The boy snorts, stubbing out the end of his cigarette on the sidewalk and removing a pack of Camels from the pocket of his dirty white apron. He offers the girl one and she nods, striding across the pavement towards him to take the pack, shake one long cigarette onto her palm, and hand it back. She pulls a metal lighter from her own apron, and it flashes in the dim light from the hidden sun like the scales of a gray fish before she quickly lights the cigarette and blows thin smoke towards the forest.
Jacob’s chest tightens in indignation. When he meets her officially, he thinks, he’ll help her knock that disgusting habit. The foul smelling smoke makes his throat itch; he can only imagine what it’s doing to her lungs. Her companion echoes her movement, polluted smoke billowing from both nose and mouth. Jacob tries desperately not to cough.
“There’s something called assault. You wouldn’t want Miss Swan’s daddy out here hauling you away.” Jacob frowns at the sarcastic tone he uses when saying Bella’s name. Does everyone in this town look on her with indifference?
“You asshole,” she says, shaking her head and sending tendrils of starlight hair whipping against her cheek. Jacob finds himself wishing he was that breeze against her face, if only to touch her for a moment. God, that’s horrible, but his chest practically aches with the wanting of it. It’s amazing really, how fast an imprint can take over your mind like a virus. Erase all thoughts of those you’ve loved before. He can truly empathize with Sam now. Th-his girl speaks again, the perfect, fullness of her mouth cocked in a sarcastic smile. “That name is forbidden in conversational use.”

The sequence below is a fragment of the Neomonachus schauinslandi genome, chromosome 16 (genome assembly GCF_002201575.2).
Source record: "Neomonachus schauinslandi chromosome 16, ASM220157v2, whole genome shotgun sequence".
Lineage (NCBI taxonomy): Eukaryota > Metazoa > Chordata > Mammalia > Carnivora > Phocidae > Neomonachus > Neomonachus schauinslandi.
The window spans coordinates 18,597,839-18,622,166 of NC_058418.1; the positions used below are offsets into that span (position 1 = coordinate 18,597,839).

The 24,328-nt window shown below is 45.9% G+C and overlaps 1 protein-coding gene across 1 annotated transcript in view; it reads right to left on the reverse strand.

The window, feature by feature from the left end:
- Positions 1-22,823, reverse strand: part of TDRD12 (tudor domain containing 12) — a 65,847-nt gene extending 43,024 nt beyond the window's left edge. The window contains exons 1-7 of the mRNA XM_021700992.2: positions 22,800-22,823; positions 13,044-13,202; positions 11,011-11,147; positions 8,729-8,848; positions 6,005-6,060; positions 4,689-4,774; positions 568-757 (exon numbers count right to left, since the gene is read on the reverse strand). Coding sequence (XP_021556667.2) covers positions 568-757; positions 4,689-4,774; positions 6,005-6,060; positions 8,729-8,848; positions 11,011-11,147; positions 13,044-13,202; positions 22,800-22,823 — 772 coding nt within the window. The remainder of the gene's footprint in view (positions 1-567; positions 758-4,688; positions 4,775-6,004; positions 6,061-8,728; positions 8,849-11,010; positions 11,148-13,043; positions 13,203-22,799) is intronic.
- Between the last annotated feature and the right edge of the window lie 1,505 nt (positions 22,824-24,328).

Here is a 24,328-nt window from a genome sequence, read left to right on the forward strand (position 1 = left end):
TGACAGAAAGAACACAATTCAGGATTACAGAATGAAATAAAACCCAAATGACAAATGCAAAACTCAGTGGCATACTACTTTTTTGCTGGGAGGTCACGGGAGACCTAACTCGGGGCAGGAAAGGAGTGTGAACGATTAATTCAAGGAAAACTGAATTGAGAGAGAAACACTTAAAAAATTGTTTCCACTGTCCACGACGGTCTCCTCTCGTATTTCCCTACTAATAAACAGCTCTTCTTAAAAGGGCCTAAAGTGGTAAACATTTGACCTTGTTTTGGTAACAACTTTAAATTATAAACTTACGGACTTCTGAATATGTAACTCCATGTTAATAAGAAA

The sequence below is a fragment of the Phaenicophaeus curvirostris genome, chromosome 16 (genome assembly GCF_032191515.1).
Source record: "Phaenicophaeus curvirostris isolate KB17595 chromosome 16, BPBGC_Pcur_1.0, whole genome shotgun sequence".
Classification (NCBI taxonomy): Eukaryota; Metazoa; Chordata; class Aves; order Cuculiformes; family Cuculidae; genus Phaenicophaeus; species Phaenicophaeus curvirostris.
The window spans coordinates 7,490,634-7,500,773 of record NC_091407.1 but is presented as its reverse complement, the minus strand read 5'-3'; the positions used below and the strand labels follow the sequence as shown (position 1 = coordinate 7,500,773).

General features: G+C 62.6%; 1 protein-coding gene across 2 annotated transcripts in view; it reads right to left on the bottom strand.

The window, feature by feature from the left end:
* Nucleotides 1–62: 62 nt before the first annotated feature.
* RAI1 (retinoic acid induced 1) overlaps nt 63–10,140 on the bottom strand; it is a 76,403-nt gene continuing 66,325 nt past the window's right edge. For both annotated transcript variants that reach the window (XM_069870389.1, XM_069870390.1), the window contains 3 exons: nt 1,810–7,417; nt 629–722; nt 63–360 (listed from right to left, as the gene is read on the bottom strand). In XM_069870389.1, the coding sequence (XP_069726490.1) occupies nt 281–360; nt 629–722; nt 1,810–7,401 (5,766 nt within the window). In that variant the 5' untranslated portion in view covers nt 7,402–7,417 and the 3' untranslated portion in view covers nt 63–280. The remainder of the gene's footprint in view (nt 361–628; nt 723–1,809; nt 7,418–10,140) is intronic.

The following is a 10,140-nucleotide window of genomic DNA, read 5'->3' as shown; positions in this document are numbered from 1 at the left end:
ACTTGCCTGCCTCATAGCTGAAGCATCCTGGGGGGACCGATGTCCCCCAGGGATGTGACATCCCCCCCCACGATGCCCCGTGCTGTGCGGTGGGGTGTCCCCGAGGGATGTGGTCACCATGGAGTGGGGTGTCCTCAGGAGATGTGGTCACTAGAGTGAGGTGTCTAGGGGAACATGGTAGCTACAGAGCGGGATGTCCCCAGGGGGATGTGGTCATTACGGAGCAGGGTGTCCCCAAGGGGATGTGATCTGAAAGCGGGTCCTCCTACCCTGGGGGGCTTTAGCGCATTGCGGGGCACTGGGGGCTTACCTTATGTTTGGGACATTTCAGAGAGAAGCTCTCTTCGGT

“Eh,” her companion shrugs. “Just thought I’d remind you, because I know you’d really stick a fork up some poor old lady’s ass.”
Her shoulder hits his, sending him swaying like a car ornament. “Asshole,” she says again, and Jacob doesn’t miss her affectionate tone. Jealously rumbles like thunder in his gut.
“Anyways,” the boy says, standing up and tossing his second, half finished smoke to the ground and twisting his foot over it. “I’m out.” He unties his apron as he heads toward the black metal door leading to the diner’s kitchen, waving over his shoulder. “See you Lauren!”
Lauren. Jacob can barely cling to her answering goodbye. Her name is Lauren. He briefly wonders what her last name could be, whether she drives a car, how old she is, if that chain smoking son of a bitch is really her boyfriend or just an annoying work acquaintance. He wants to know all of her, to memorize each part of her as if he could put her together like a carburetor, a puzzle, a dream.
He watches her for a long moment, staring at the burning cigarette wasting away between her fingers. He knees are drawn to her chest, bare except for a short apron and denim shorts, and her glorious hair whispers across her skin like pale silk. She stares at a crack in the concrete, her pale eyes (blue or gray, Jacob can’t decide) far away and dreaming.
As Jacob wonders what she’s thinking about, his gaze lingering on her yellow and pink plaid halter top and flip flop sandals, the glint of the barely there sun on her plastic name tag (MY NAME IS LAUREN, ASK ME ABOUT THE BACON SPECIAL!), she tosses her cigarette away and stands, brushing herself off. She twists her foot over the still burning stub as her friend did, and then she’s heading toward the door, her hips shaking slightly from side to side. Jacob stands, untying the bundle of clothes he made sure to secure from his calf and yanking them on. His eyes follow her as she gently shuts the door behind her with a soft clang, and his chest constricts from her brief absence. Oh Bella, he thinks, pain threading through him. I’m sorry.
After a brief moment’s consideration, he breaks from the forest and heads around the side of the building to follow.